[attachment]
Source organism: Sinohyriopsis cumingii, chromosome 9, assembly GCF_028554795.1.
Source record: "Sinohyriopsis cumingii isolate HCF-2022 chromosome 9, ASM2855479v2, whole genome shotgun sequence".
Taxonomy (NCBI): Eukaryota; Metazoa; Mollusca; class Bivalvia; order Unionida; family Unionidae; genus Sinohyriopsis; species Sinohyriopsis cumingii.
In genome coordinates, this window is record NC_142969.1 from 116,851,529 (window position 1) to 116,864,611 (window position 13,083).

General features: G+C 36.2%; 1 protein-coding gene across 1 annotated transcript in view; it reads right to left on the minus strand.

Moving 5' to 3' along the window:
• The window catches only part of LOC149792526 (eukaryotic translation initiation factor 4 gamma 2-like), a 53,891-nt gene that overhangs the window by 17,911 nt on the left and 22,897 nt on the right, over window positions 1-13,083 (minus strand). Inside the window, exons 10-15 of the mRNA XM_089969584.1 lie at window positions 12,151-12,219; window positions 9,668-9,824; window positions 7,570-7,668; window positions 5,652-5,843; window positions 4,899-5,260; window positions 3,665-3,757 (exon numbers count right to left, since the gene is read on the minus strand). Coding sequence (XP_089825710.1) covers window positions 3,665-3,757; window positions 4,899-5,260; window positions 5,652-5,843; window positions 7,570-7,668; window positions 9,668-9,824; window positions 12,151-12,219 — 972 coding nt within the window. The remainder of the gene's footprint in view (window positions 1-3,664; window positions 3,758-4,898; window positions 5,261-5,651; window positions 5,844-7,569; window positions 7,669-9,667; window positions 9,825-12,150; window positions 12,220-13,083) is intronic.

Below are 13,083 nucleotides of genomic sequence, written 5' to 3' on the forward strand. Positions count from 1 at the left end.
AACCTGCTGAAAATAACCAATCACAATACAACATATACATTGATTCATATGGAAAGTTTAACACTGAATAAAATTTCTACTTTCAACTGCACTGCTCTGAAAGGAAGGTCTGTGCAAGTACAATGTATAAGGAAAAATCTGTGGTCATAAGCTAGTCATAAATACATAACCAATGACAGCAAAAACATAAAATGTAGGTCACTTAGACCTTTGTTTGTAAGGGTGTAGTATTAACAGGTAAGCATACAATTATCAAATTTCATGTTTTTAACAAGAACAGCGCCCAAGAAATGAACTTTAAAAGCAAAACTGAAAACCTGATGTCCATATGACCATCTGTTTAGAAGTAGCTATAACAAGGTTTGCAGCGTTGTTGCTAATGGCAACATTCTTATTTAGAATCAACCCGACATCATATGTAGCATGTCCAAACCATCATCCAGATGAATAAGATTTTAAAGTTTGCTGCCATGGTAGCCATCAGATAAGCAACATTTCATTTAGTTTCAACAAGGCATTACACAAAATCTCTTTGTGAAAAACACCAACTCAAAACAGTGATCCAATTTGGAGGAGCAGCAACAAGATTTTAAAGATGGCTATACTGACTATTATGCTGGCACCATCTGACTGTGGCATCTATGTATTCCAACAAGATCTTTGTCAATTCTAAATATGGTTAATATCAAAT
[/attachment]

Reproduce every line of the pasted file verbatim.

Source organism: Sinohyriopsis cumingii, chromosome 9, assembly GCF_028554795.1.
Source record: "Sinohyriopsis cumingii isolate HCF-2022 chromosome 9, ASM2855479v2, whole genome shotgun sequence".
Taxonomy (NCBI): Eukaryota; Metazoa; Mollusca; class Bivalvia; order Unionida; family Unionidae; genus Sinohyriopsis; species Sinohyriopsis cumingii.
In genome coordinates, this window is record NC_142969.1 from 116,851,529 (window position 1) to 116,864,611 (window position 13,083).

General features: G+C 36.2%; 1 protein-coding gene across 1 annotated transcript in view; it reads right to left on the minus strand.

Moving 5' to 3' along the window:
• The window catches only part of LOC149792526 (eukaryotic translation initiation factor 4 gamma 2-like), a 53,891-nt gene that overhangs the window by 17,911 nt on the left and 22,897 nt on the right, over window positions 1-13,083 (minus strand). Inside the window, exons 10-15 of the mRNA XM_089969584.1 lie at window positions 12,151-12,219; window positions 9,668-9,824; window positions 7,570-7,668; window positions 5,652-5,843; window positions 4,899-5,260; window positions 3,665-3,757 (exon numbers count right to left, since the gene is read on the minus strand). Coding sequence (XP_089825710.1) covers window positions 3,665-3,757; window positions 4,899-5,260; window positions 5,652-5,843; window positions 7,570-7,668; window positions 9,668-9,824; window positions 12,151-12,219 — 972 coding nt within the window. The remainder of the gene's footprint in view (window positions 1-3,664; window positions 3,758-4,898; window positions 5,261-5,651; window positions 5,844-7,569; window positions 7,669-9,667; window positions 9,825-12,150; window positions 12,220-13,083) is intronic.

Below are 13,083 nucleotides of genomic sequence, written 5' to 3' on the forward strand. Positions count from 1 at the left end.
AACCTGCTGAAAATAACCAATCACAATACAACATATACATTGATTCATATGGAAAGTTTAACACTGAATAAAATTTCTACTTTCAACTGCACTGCTCTGAAAGGAAGGTCTGTGCAAGTACAATGTATAAGGAAAAATCTGTGGTCATAAGCTAGTCATAAATACATAACCAATGACAGCAAAAACATAAAATGTAGGTCACTTAGACCTTTGTTTGTAAGGGTGTAGTATTAACAGGTAAGCATACAATTATCAAATTTCATGTTTTTAACAAGAACAGCGCCCAAGAAATGAACTTTAAAAGCAAAACTGAAAACCTGATGTCCATATGACCATCTGTTTAGAAGTAGCTATAACAAGGTTTGCAGCGTTGTTGCTAATGGCAACATTCTTATTTAGAATCAACCCGACATCATATGTAGCATGTCCAAACCATCATCCAGATGAATAAGATTTTAAAGTTTGCTGCCATGGTAGCCATCAGATAAGCAACATTTCATTTAGTTTCAACAAGGCATTACACAAAATCTCTTTGTGAAAAACACCAACTCAAAACAGTGATCCAATTTGGAGGAGCAGCAACAAGATTTTAAAGATGGCTATACTGACTATTATGCTGGCACCATCTGACTGTGGCATCTATGTATTCCAACAAGATCTTTGTCAATTCTAAATATGGTTAATATCAAAT